The Tallest Poppy Run Club – Starting July

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The Tallest Poppy Run Club

Who 

The Tallest Poppy Run Club is inclusive of all runners of all abilities.  Our target neighbourhoods are Wolseley and West Broadway, but other folks are welcome.  The Tallest Poppy Run Club will be led by Ted’s Run for Literacy board members all of whom are very experienced runners.

What

A ten-week running program building strength and endurance for participants to comfortably run a 5 km or 10 km distance with confidence and success.  We will run different routes through the neighbourhood always starting and finishing at The Tallest Poppy. We will slowly increase our distance every week. Each session will start with a talk about a different aspect of running including nutrition, injury prevention, benefit to mental health and more.

When

Thursday evenings in July, August, and September at 6:00 to 7:00.

Where  

The Tallest Poppy, 103 Sherbrook in the heart of The Beautiful West End.

Why 

We believe running not only promotes physical and mental health, it also builds friendships, confidence, and adds to the vibrancy of the neighbourhood. The Tallest Poppy is at the crossroads of Wolseley and West Broadway, and is a welcoming meeting place for the adjoining neighbourhoods. In other words, a perfect location to bridge the gap and build community.

For more information contact:

tedsrunforliteracy@gmail.com

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Posted in Running News and Info

Pop Up Season Is Starting

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Posted in Running News and Info

2015 TRL Post-Race Survey

We had a blast at this year’s event, and we hope you did too! Please let us know your thoughts in our quick and easy post-race survey! To complete it shouldn’t take more than 2-4 minutes of your time. To those that have already responded via direct email invitation, thank-you so much!
survey
Link: https://www.surveymonkey.com/r/5VW8M2T

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Posted in Race News

Thank-You!

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It’s taken us almost 24 hours to wrap our heads around how amazing TRL 2015 was yesterday. We can’t thank our 236 runners, volunteers, and sponsors enough for all the support. You made our fifth race thee best ever. Thank-you.

We will be posting more photos soon so you can relive the fantastic morning (even with the rain).

Photo courtesy of Fern Berard.

Posted in Race News

Lori Roberts, our latest People of TRL interview, who’s running her first 10km race at TRL 2015

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Ted’s Run for Literacy: When did you start running and why?
Lori Roberts: Sitting around a campfire with friends one night in July 2012, I made a suggestion that the five of us should sign up for the 2013 Manitoba Marathon Relay. We all (reluctantly?) agreed, I started running in the spring 2013, and the Happy Crampers placed 105 out of 395 in our category. After that, I was inspired to try to improve my personal performance. I did not run any “races” in 2014, but continued to find ways to include running in my busy life. I run because it’s inexpensive, simple, and because I can. In December 2014, I broke my wrist in a skating incident and I have lasting issues that requires surgery. I am currently unable to ride a bike, do yoga, or any other exercise that requires force or movement of my wrist so this year I started running a lot more simply because it’s the one thing I CAN do. I started the season off with my first 5km race in May and will finish it off with my first 10km at Ted’s Run for Literacy. I’ve seen such improvement in my endurance that I’m inspired to keep going. I also have a great husband who helps me fit regular runs into our busy routine and it’s encouraging that my young children are becoming interested in running with me!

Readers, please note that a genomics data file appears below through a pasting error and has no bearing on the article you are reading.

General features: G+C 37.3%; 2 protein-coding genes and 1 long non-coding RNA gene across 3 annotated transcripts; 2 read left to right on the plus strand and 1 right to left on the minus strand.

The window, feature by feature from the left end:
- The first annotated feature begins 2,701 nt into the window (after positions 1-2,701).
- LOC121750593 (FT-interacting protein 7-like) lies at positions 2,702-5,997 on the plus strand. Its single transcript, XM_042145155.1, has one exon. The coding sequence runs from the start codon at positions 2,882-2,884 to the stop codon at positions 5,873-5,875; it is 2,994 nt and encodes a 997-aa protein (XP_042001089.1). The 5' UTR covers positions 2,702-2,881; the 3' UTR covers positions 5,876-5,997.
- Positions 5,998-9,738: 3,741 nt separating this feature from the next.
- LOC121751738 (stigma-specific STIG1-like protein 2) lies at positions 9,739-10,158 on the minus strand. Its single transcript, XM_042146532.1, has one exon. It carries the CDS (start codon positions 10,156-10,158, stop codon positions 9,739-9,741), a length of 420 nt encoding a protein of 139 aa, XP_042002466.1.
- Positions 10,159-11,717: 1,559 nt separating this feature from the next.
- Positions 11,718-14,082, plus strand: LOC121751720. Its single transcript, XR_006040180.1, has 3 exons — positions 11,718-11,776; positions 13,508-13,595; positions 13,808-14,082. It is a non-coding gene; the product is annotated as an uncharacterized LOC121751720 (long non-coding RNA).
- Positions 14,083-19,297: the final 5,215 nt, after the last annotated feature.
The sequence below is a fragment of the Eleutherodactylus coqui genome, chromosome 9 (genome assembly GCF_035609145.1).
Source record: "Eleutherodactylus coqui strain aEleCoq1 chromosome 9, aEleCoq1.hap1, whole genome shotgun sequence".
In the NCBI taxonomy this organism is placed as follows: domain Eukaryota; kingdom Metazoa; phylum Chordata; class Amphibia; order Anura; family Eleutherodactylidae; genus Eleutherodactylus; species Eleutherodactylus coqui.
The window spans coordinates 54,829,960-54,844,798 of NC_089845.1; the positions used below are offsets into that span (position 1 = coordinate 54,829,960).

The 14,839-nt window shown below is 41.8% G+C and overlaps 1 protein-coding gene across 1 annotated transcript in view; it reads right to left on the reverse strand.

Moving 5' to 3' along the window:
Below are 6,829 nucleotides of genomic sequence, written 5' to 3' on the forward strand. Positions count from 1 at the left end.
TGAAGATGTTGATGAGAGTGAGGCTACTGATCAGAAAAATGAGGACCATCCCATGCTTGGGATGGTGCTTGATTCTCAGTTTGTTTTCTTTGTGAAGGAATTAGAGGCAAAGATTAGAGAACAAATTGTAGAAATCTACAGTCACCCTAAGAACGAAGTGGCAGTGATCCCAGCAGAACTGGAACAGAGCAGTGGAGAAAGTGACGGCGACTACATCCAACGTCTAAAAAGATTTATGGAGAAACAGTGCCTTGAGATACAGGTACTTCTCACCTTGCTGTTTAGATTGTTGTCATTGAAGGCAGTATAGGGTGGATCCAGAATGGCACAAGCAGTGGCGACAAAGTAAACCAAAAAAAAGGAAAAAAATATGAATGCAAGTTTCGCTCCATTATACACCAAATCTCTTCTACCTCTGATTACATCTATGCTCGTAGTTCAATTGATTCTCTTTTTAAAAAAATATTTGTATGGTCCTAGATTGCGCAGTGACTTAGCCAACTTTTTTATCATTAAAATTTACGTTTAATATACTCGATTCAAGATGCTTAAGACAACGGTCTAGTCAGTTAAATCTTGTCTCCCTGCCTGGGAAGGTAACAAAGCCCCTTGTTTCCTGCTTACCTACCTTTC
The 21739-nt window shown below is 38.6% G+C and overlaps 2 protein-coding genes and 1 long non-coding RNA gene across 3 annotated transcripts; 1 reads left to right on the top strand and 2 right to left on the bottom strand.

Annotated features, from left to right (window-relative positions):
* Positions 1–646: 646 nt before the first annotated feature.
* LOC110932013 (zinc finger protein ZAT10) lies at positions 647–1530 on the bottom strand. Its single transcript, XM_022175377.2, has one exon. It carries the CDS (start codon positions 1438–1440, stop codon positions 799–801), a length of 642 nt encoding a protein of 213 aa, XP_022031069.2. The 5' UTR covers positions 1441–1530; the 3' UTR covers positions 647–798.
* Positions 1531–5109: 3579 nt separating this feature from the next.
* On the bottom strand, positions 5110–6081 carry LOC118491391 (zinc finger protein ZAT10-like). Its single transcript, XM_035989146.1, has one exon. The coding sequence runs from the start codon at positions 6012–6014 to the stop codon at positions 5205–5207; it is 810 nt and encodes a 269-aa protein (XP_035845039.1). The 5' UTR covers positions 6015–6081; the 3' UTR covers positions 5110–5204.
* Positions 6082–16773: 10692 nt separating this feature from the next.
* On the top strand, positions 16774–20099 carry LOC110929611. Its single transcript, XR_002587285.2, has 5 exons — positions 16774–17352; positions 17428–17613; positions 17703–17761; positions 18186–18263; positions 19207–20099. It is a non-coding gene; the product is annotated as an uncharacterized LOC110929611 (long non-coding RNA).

TRL: Road, trail, or treadmill – where do you like to run?
LR: Did I say I “like” to run? Mostly road, a few trails, never on a treadmill.

TRL: If a movie/TV villain was chasing you who would have you running at top speed?
LR: Whichever ones are the fastest. Because if they weren’t fast, I would run my usual pace and hope that I’ll outlast them.

TRL: What’s the best tip you learned while training for Ted’s Run?
LR: I have a few that are all along the same line – Set a goal and stay committed, believe that I can overcome my negative brain (which always tells me to quit, or provides me with endless excuses not to go), and having a destination or a pre-determined route to keep me from taking a short-cut.

TRL: What does TRL mean to you?
LR: Ted’s Run for Literacy represents the integrity in people to make positive change and to encourage people to work towards a better future. Our youth need support and leadership to know that it is within all of us to succeed. I am excited to participate for the first time this year and look forward to seeing this little race become a major contributor to support literacy and inspire our youth to achieve success.